The Delaware Forest Service’s urban and community program has awarded $58,409 in grants to 22 municipalities, HOA’s, and nonprofits to fund planting and management projects to improve tree canopy on public lands and open space in the First State. Over the past 10 years, the program has funded more than $1 million in community-based tree projects in Delaware.
Funded by the U.S. Forest Service, Delaware’s Urban and Community Grant Program is open to all municipalities, community associations, and certified 501(c)(3) non-profit organizations within the State of Delaware. Funds can only be utilized on public property owned by the municipality, HOA, or nonprofit organization. Grants can range from a minimum of $500 to a maximum of $5,000 in one of two project categories: tree planting or tree management. All applications require a 50-50 cost-share match in either cash or in-kind services within program guidelines.
U.S. Senator Thomas R. Carper joined public officials and schoolchildren to observe “Delaware Arbor Day” at Dover Air Force Base, which celebrated its 25th Year as a Tree City USA. The last Friday in April is commemorated as Arbor Day in the First State, an occasion to encourage tree planting and highlight the numerous benefits that trees provide: cleaner air and water, natural beauty, valuable wood products and food, reduced storm water runoff, and improved property values. The ceremony also honored the winners of the Delaware Forest Service’s annual school poster contest and included a ceremonial tree planting of an American holly (Ilex opaca), Delaware’s state tree.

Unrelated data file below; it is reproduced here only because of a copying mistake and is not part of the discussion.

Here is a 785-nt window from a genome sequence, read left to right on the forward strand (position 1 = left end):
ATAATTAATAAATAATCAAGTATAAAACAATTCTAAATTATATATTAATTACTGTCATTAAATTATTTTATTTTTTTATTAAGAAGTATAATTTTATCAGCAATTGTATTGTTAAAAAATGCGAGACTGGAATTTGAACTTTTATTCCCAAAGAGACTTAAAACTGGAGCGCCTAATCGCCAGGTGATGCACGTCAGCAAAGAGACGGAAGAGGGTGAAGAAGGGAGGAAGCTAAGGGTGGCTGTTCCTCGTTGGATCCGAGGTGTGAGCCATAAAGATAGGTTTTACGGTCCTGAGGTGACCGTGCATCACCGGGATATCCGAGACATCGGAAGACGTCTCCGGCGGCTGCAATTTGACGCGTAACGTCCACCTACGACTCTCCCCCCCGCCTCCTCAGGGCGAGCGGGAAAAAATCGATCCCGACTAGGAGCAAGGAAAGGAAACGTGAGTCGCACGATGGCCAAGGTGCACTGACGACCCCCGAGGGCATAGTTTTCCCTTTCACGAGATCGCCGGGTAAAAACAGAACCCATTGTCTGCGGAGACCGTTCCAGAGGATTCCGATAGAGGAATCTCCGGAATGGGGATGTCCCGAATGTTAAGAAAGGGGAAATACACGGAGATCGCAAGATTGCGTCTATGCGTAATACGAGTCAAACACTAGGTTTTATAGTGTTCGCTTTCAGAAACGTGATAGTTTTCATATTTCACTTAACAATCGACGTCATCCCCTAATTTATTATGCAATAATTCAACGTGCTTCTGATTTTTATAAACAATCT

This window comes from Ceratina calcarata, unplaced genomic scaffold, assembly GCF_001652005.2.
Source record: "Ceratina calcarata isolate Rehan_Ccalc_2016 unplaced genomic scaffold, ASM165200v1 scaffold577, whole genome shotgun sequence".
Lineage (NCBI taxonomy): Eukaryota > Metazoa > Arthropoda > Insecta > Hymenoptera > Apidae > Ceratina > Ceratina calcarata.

To protect our State, we are asking Delawareans to join us in the battle against invasive plant pest and diseases. If you suspect an invasive pest or disease, contact our Plant Industries section at (302) 698-4500. Get acquainted with the hungry pests that would like to dine in Delaware by visiting www.hungrypests.com. This April—Invasive Plant Pest and Disease Awareness Month—we urge you to help stop the spread of these harmful pests.
The Delaware Forest Service (DFS) has unveiled a new online tool that uses geographic information systems (GIS) software to help cities, towns, and neighborhoods to measure and increase their community tree canopy percentage. The link is: de.gov/treecanopy
Developed by the Delaware Department of Agriculture’s GIS specialist Jimmy Kroon, the tool covers the entire First State: municipalities as well as homeowner associations and neighborhoods can assess their current level of tree cover as a starting point to explore opportunities to plant new trees and maintain their existing ones.
Leslie Merriken received Delaware’s 2017 “Tree Farmer of the Year” award for her extensive work in forestry conservation and education at the Delaware Forestry Association’s annual meeting in Bridgeville. The honor recognizes landowners who practice exceptional management and promote sustainable forestry.
The American Tree Farm System was established in 1941 and is one of the oldest forest landowner organizations. Delaware’s first Tree Farm was certified in 1959; today there are more than 200 Tree Farms covering over 20,000 acres.
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